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My ISP injects JavaScript files - most notabily bmi.js - and certain other unwanted additions to web requests when tethering from my phone.

It would be OK if the JavaScript was useful, but it is programmed terribly - and as a JavaScript developer, this really annoys me when the injected scripts break my own work! It looks like it annoys some other people too...

I'd like to block any activity to the IP address 1.2.3.*. I've noticed and in use, or if anyone can give me any better solutions, I'd be happy to try.



I have to agree with George Edison with That sounds like a terrible ISP. The plot thickens ... while playing around with iptables and the like, I noticed that as soon as I blocked, the script was simply injected from another domain. I blocked that, it moved on to another.

In my web browser, I can access the script from ANY DOMAIN! What the heck is the ISP doing here? For example, these URIs all respond with the script:


and nauseatingly:


face palm

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That sounds like a terrible ISP. – Nathan Osman Oct 4 '11 at 20:33
What phone are you using? – Nathan Osman Oct 4 '11 at 20:40
Both my old Nokia E72 and new Nokia E6 did this. The ISP is Virgin Mobile (UK), and I am under the impression that it's o2's fault for implementing this feature in their data centres, which is wholesaled to Virgin. – Greg Oct 5 '11 at 8:52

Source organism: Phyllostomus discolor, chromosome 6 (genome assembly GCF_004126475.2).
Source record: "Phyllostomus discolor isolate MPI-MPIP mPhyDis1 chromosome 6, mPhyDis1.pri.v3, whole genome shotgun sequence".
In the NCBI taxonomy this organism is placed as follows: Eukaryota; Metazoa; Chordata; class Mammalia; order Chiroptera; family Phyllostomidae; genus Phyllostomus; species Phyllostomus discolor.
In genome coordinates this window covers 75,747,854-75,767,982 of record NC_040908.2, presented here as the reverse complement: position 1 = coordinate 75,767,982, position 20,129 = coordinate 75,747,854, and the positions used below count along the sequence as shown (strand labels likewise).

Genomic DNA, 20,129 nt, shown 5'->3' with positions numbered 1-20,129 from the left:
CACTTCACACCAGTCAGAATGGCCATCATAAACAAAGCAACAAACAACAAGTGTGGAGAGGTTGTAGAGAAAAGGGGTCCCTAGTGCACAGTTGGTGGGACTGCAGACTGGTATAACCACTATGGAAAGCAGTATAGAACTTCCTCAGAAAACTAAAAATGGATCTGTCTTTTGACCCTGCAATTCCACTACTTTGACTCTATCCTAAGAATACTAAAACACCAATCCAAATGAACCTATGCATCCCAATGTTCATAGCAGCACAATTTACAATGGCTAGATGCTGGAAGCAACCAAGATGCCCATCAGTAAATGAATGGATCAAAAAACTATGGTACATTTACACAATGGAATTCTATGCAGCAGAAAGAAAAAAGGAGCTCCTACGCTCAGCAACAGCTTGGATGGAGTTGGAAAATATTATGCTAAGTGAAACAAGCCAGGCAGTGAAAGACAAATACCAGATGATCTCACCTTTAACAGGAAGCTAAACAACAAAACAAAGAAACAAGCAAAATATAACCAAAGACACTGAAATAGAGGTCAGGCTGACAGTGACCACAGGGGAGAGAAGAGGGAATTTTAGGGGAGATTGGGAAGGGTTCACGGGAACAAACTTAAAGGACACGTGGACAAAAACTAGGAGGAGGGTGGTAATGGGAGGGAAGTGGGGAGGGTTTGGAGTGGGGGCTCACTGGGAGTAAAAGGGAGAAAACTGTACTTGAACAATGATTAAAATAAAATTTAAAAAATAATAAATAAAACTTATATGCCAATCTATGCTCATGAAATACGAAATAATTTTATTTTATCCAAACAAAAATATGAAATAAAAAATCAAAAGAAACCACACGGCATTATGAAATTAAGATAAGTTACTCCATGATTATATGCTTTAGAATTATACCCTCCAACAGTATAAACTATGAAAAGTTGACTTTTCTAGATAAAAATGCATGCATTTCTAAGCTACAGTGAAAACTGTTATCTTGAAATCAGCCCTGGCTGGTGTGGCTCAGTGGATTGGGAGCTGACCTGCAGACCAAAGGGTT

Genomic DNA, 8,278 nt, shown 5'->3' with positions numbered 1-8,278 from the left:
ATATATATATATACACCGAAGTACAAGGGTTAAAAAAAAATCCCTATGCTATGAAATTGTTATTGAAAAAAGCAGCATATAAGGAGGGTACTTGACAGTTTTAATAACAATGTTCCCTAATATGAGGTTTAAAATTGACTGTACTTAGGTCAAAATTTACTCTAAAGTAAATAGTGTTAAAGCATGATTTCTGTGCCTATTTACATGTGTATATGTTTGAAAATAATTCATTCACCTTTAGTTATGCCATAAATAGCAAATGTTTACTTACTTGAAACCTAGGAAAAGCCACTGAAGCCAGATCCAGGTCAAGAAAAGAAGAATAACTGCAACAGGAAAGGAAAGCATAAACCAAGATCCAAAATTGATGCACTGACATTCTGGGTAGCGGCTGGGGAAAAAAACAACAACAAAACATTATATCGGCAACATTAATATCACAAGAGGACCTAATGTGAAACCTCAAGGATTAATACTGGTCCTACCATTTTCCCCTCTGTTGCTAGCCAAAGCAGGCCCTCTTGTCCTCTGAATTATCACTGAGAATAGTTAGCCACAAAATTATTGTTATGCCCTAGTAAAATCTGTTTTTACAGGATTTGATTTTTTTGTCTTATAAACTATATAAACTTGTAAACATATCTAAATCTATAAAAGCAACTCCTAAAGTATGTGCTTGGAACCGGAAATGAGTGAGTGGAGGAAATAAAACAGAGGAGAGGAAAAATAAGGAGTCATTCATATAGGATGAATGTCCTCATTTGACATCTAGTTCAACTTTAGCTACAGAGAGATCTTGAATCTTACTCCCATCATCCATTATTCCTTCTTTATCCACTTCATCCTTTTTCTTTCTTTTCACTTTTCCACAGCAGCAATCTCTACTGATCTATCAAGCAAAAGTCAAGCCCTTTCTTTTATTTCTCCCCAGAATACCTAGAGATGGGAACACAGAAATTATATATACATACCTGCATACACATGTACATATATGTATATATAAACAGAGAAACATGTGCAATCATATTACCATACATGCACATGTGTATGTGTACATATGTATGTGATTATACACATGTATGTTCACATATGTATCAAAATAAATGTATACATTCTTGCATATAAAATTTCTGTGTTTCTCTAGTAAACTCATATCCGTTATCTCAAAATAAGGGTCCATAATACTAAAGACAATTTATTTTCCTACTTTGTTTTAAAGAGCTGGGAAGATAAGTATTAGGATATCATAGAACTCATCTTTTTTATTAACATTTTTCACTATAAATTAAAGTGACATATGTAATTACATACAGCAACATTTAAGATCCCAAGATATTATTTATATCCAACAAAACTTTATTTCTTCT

In Firefox NoScript add-on open Options > Advanced > ABE, USER ruleset, then add:

Site */bmi.js

Of course you can also use regular expressions, and combine multiple URL patterns in the same rule.

You can find more info here:

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The page you linked to in your question contains the following comment:

I have found a solution! :D
On your iPhone go to Settings > General > Network > Cellular Data Network
Then Under “Cellular Data” change the APN to “”
And change the Username to “bypass” (no quotes in both cases)
Then save the settings and restart your iPhone and the bmi.js file should no longer show up while tethering. Leaving you with full resolution browsing! The iPhone browser also appears a lot better since it was also affected by the js file.

share|improve this answer
Well, the problem might be that Greg doesn't have an iPhone... what then? :) – James Oct 4 '11 at 21:20
@jrg: I asked him (see my comment above) but I haven't heard anything back yet. – Nathan Osman Oct 4 '11 at 21:52
@GeorgeEdison I linked to three pages, not all of them were iphone users, not all of them were o2 users. – Greg Oct 5 '11 at 9:01

aim your web browser @ and you'll be able to turn off image compression which will remove that annoying javascript injection (worked on t-mobiles network anyway)

if that does not work, use adblock for firefox/chrome to blacklist the bmi.js file

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